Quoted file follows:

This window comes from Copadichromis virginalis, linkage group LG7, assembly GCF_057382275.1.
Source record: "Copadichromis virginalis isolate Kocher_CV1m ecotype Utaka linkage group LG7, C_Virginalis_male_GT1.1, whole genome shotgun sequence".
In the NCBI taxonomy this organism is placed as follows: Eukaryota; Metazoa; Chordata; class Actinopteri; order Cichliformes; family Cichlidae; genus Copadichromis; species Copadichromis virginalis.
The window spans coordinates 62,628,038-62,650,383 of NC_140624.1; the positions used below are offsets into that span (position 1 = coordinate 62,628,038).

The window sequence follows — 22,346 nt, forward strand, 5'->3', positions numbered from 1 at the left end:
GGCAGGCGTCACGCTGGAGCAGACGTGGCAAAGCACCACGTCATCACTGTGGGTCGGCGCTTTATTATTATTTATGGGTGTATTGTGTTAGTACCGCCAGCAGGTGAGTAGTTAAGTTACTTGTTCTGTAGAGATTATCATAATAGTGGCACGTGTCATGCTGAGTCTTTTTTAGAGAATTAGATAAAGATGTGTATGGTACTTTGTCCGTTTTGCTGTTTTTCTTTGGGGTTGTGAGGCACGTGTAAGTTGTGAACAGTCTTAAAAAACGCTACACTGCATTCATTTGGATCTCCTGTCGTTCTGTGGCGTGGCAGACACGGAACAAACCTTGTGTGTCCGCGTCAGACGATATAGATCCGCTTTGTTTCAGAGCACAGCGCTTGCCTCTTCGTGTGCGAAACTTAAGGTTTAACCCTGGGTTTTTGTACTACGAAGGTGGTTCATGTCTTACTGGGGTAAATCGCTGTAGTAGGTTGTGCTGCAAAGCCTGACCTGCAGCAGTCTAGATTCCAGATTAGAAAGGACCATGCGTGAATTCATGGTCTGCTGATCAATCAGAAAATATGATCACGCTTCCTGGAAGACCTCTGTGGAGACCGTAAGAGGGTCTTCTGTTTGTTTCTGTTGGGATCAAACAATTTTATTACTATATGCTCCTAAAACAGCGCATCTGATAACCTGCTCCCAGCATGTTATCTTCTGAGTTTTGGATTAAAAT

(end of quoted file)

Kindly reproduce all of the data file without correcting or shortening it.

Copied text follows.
This window comes from Copadichromis virginalis, linkage group LG7, assembly GCF_057382275.1.
Source record: "Copadichromis virginalis isolate Kocher_CV1m ecotype Utaka linkage group LG7, C_Virginalis_male_GT1.1, whole genome shotgun sequence".
In the NCBI taxonomy this organism is placed as follows: Eukaryota; Metazoa; Chordata; class Actinopteri; order Cichliformes; family Cichlidae; genus Copadichromis; species Copadichromis virginalis.
The window spans coordinates 62,628,038-62,650,383 of NC_140624.1; the positions used below are offsets into that span (position 1 = coordinate 62,628,038).

The window sequence follows — 22,346 nt, forward strand, 5'->3', positions numbered from 1 at the left end:
GGCAGGCGTCACGCTGGAGCAGACGTGGCAAAGCACCACGTCATCACTGTGGGTCGGCGCTTTATTATTATTTATGGGTGTATTGTGTTAGTACCGCCAGCAGGTGAGTAGTTAAGTTACTTGTTCTGTAGAGATTATCATAATAGTGGCACGTGTCATGCTGAGTCTTTTTTAGAGAATTAGATAAAGATGTGTATGGTACTTTGTCCGTTTTGCTGTTTTTCTTTGGGGTTGTGAGGCACGTGTAAGTTGTGAACAGTCTTAAAAAACGCTACACTGCATTCATTTGGATCTCCTGTCGTTCTGTGGCGTGGCAGACACGGAACAAACCTTGTGTGTCCGCGTCAGACGATATAGATCCGCTTTGTTTCAGAGCACAGCGCTTGCCTCTTCGTGTGCGAAACTTAAGGTTTAACCCTGGGTTTTTGTACTACGAAGGTGGTTCATGTCTTACTGGGGTAAATCGCTGTAGTAGGTTGTGCTGCAAAGCCTGACCTGCAGCAGTCTAGATTCCAGATTAGAAAGGACCATGCGTGAATTCATGGTCTGCTGATCAATCAGAAAATATGATCACGCTTCCTGGAAGACCTCTGTGGAGACCGTAAGAGGGTCTTCTGTTTGTTTCTGTTGGGATCAAACAATTTTATTACTATATGCTCCTAAAACAGCGCATCTGATAACCTGCTCCCAGCATGTTATCTTCTGAGTTTTGGATTAAAAT